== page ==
In this day and age, it would be criminal to deny people with limited mobility access to popular travel and vacation destinations. However, accessibility remains a major issue for many tourist destinations. Even though some tourist areas are adapting their facilities, the pace is slower than desired. Australia distinguishes itself from other travel destinations by actively providing an enabling environment for visitors with limited mobility. 

Australia Stands Out From Other Tourist Destinations

In 2018 it was reported that Australian Accessibility tourism was estimated at $10 billion, and it’s all because its major attraction like Sydney is a wheelchair-friendly travel destination. Since then, many hotels and resorts in Australia have adjusted their facilities to make them accessible to everyone. 

Disabled travellers have long been on the receiving end in terms of accessible facilities and information, as well as negative public attitudes. Many tourism service providers have ignored this minority group, limiting their travel means and accommodation choices.

Many find it not feasible to provide accessibility for the disabled market, terming it as economically unviable. Others are entirely motivated by the need to build a brand image but still think it’s expensive, hence providing low standards.

However, the case is rapidly changing all over the globe. Countries like the UK and Australia are at the forefront of the transformation. For instance, the UK has even implemented laws to enforce the equal treatment of this group. On the other hand, Australia has begun shaping its market, foreseeing significant growth.

How Significant is Australia’s need for Accessible Tourism?

The limited mobility group consists of about 14% of Australia’s adult population. About 20% of Australia’s population consists of disabled individuals, their facilitators and people with long-term health conditions, especially the old. The number of individuals in their golden age is unanimously increasing in developed nations such as the UK. By 2050, Australia expects a quarter of its population to comprise older adults, which means a higher need for an accessible economy.

Here are some of the best tips for visiting Australia in a wheelchair today;

Accessible Flights

The airlines have also joined the movement on realising how lacking their services are to this group. For instance, flight crews cannot assist with washroom visits or putting on oxygen masks. Therefore, disabled individuals who need such services must carry along assistants.

Virgin Australia has implemented a Disability Assistant Concession fare, which cuts 50% off the base fare for travellers required to carry an assistant as per the airline’s Independent Travel Criteria. The Independent Travel Criteria is the airline’s mechanism of assessing whether travellers need to travel assistants or not. The 2018 Disability Assistant Concession fare applies to all fare types, including business class, but is exclusive of GST and direct taxes.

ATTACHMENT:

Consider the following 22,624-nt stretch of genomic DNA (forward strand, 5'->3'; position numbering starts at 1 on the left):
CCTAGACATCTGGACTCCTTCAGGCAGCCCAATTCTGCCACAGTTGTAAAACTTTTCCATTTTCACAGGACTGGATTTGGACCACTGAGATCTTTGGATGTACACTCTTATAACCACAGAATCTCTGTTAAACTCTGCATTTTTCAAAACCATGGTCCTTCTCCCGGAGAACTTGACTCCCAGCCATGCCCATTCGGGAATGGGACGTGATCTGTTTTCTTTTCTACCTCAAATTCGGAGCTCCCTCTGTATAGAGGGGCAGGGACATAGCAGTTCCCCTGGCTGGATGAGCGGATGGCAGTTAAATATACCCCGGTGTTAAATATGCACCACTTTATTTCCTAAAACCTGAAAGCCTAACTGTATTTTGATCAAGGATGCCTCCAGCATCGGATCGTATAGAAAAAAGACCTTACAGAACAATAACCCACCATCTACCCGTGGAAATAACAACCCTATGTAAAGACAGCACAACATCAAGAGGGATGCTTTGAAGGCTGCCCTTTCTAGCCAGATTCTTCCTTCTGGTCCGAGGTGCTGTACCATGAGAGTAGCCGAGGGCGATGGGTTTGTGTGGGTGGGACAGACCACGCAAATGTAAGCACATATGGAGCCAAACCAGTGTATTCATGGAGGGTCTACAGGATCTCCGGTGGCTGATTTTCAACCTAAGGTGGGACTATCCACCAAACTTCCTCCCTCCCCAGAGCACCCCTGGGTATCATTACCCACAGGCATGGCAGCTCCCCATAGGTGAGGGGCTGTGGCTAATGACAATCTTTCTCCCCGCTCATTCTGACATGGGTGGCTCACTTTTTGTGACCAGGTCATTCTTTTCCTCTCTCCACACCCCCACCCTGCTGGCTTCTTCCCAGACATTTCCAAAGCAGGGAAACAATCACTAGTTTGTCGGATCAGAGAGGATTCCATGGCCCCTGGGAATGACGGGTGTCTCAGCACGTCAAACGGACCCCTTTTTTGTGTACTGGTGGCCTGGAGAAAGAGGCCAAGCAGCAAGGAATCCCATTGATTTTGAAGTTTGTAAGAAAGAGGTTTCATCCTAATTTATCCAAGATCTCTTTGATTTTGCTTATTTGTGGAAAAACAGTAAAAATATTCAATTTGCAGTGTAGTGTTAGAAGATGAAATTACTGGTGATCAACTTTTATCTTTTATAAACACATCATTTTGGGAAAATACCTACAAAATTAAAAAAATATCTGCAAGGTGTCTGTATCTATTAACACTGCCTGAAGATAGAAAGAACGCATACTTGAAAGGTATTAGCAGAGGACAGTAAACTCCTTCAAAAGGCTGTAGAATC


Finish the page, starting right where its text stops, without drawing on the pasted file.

Accessible Travel Facilities

Australian accommodation providers are at the frontline of improving accessibility. Across Australia, there are highly accessible facilities, nearly in every popular tourism destination. For instance, Crowne Plazas, Australia’s largest chain of casino hotels are distributed across the continent and provide accessible accommodation features such as parking, lifts, and washrooms. For Instance, Melbourne’s Casino Crowne Plaza advises disabled guests to notify the management of any special features they might need before visiting the building. Yet, the building initially provides a wide array of accessible features such as TTY and assistive listening devices.

Crowne Plaza (Melbourne) has van-accessible self-parking spaces, six wheelchair parking spaces, and entrance point parking drop-offs. Many of its public areas, including public toilets, doorways, registration desks, and fitness and business centre, are also accessible by wheelchair. The building also features ADA-compliant accessible lifts on each floor, near accessible rooms. Other features include accessible door locks, bathtub seats, handheld shower, bathroom controls & safety bars in the shower.

Accessible Recreational Activities

There are also numerous activities that you can indulge in during your vacation as a wheelchair user. For instance, you can learn how to scuba dive at Dive Unlimited in Perth. The institution provides disabled individuals with equal training and certifications to non-disabled counterparts.

You can also surf anywhere around Australia and Newzealand, with the help of The Disabled Surfers Association of Australia(DSAA). The organization is committed to providing disabled people with fun and safe surfing experiences across different types of abilities and ages.

The Parability Paragliding Australia organization helps people with disabilities experience paragliding in Port Macquarie, Newcastle and New South Wales. You can also opt for indoor skydiving at iFLY Downunder, a fully controlled and safe environment. You don’t have to pay a penny for your assistant’s entrance.

Even as efforts to provide accessible facilities intensify, there is still a dire need to provide accessible information. Disabled individuals have repeatedly proven to be as productive as the non-disabled group without much being done to enable them. However, their growing presence in sports and public services has significantly fueled their social acceptance. But for the group to feel fully accounted for, states need to enact laws that protect them against irresponsible public reactions.